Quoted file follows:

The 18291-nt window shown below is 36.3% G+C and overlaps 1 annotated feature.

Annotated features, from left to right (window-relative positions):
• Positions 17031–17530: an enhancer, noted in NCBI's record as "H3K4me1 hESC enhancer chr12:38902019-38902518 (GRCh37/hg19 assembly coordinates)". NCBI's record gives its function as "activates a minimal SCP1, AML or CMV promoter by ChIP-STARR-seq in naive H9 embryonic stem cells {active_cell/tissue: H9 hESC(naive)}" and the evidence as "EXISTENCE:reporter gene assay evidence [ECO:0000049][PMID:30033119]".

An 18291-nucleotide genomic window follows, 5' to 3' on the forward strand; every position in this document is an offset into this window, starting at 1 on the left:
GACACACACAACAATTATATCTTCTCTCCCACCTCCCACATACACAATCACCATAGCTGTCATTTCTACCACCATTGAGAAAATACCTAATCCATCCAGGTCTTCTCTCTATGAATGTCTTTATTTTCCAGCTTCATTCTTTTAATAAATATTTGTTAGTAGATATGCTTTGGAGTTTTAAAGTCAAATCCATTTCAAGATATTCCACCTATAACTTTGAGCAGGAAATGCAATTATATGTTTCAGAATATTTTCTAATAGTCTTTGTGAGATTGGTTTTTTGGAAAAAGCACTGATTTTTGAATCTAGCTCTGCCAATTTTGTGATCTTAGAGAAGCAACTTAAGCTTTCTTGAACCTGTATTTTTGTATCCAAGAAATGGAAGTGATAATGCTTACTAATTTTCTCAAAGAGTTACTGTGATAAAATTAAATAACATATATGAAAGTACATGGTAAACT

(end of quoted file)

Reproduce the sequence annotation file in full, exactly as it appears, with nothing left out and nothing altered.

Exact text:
The 18291-nt window shown below is 36.3% G+C and overlaps 1 annotated feature.

Annotated features, from left to right (window-relative positions):
• Positions 17031–17530: an enhancer, noted in NCBI's record as "H3K4me1 hESC enhancer chr12:38902019-38902518 (GRCh37/hg19 assembly coordinates)". NCBI's record gives its function as "activates a minimal SCP1, AML or CMV promoter by ChIP-STARR-seq in naive H9 embryonic stem cells {active_cell/tissue: H9 hESC(naive)}" and the evidence as "EXISTENCE:reporter gene assay evidence [ECO:0000049][PMID:30033119]".

An 18291-nucleotide genomic window follows, 5' to 3' on the forward strand; every position in this document is an offset into this window, starting at 1 on the left:
GACACACACAACAATTATATCTTCTCTCCCACCTCCCACATACACAATCACCATAGCTGTCATTTCTACCACCATTGAGAAAATACCTAATCCATCCAGGTCTTCTCTCTATGAATGTCTTTATTTTCCAGCTTCATTCTTTTAATAAATATTTGTTAGTAGATATGCTTTGGAGTTTTAAAGTCAAATCCATTTCAAGATATTCCACCTATAACTTTGAGCAGGAAATGCAATTATATGTTTCAGAATATTTTCTAATAGTCTTTGTGAGATTGGTTTTTTGGAAAAAGCACTGATTTTTGAATCTAGCTCTGCCAATTTTGTGATCTTAGAGAAGCAACTTAAGCTTTCTTGAACCTGTATTTTTGTATCCAAGAAATGGAAGTGATAATGCTTACTAATTTTCTCAAAGAGTTACTGTGATAAAATTAAATAACATATATGAAAGTACATGGTAAACT